Studies to date consistently show that IMAT increases with age and appears to be responsive to physical activity, particularly the combination of aerobic and resistance exercise. However, there is less agreement regarding whether this response may occur with or without weight loss. Many of the studies cited in this brief review had small study samples. The two larger trials39,44) in obese and non-obese older adults suggest an effectiveness of physical activity on IMAT, although additional trials are needed to differentiate the independent or synergistic effects of resistance or aerobic training alone or in combination on IMAT, as well as the effects of obesity and weight loss combined with resistance, aerobic, or a combination of aerobic and resistance training. Ongoing clinical trials may provide a greater understanding of the relationships between aging, physical activity, weight loss, physical function, and IMAT.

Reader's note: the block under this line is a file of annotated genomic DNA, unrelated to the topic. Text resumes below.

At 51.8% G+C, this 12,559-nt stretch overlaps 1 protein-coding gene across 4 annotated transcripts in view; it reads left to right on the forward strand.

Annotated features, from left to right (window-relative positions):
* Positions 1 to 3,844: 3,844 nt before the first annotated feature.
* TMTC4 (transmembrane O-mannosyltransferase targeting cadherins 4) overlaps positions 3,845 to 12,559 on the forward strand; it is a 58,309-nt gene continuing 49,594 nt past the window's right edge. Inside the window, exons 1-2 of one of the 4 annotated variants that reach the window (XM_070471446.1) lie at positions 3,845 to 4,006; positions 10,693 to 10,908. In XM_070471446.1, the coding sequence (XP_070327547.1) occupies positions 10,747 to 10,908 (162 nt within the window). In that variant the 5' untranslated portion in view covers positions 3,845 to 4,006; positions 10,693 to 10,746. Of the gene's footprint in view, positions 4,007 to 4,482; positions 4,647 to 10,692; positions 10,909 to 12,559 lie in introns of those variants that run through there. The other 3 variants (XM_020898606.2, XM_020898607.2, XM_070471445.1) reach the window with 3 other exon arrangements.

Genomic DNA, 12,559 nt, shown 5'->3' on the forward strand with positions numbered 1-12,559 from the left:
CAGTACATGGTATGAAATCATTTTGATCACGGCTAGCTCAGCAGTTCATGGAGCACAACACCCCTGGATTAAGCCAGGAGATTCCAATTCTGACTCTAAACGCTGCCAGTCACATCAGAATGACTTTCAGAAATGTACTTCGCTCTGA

The researcher claims no conflicts of interest.


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Table 1

Summary of studies between 2008–2017 on factors affecting IMAT

Research topic, participants Study design, methods, outcome measures Results Conclusion Investigators
Physical activity
 11 men, 31 women
 70–89 years
RCT (PA or ED) 12 month. IMAT from mid-thigh CT. Muscle strength decreased in ED, but maintained in PA. No significant increase in IMAT in PA. SQF no difference between groups. PA can prevent loss of strength and IMAT accumulation. Goodpaster et al.36)
Race and obesity
 1,105 Caucasian
 518 Afro-Caribbean men
Mean age 65 years
BMI, DXA, SQF, and pQCT of calf muscle. Afro-Caribbeans had greater IMAT and lower SQF at all levels of adiposity.
Difference in IMAT, SQF independent of age, height, calf skeletal muscle, and total adipose tissue.
IMAT greater among African than Caucasian men despite lower adiposity. IMAT associated with T2D in both groups. Miljkovic et al.42)
Aging and weight gain
 n=1,678 men and women
Mean age 73 years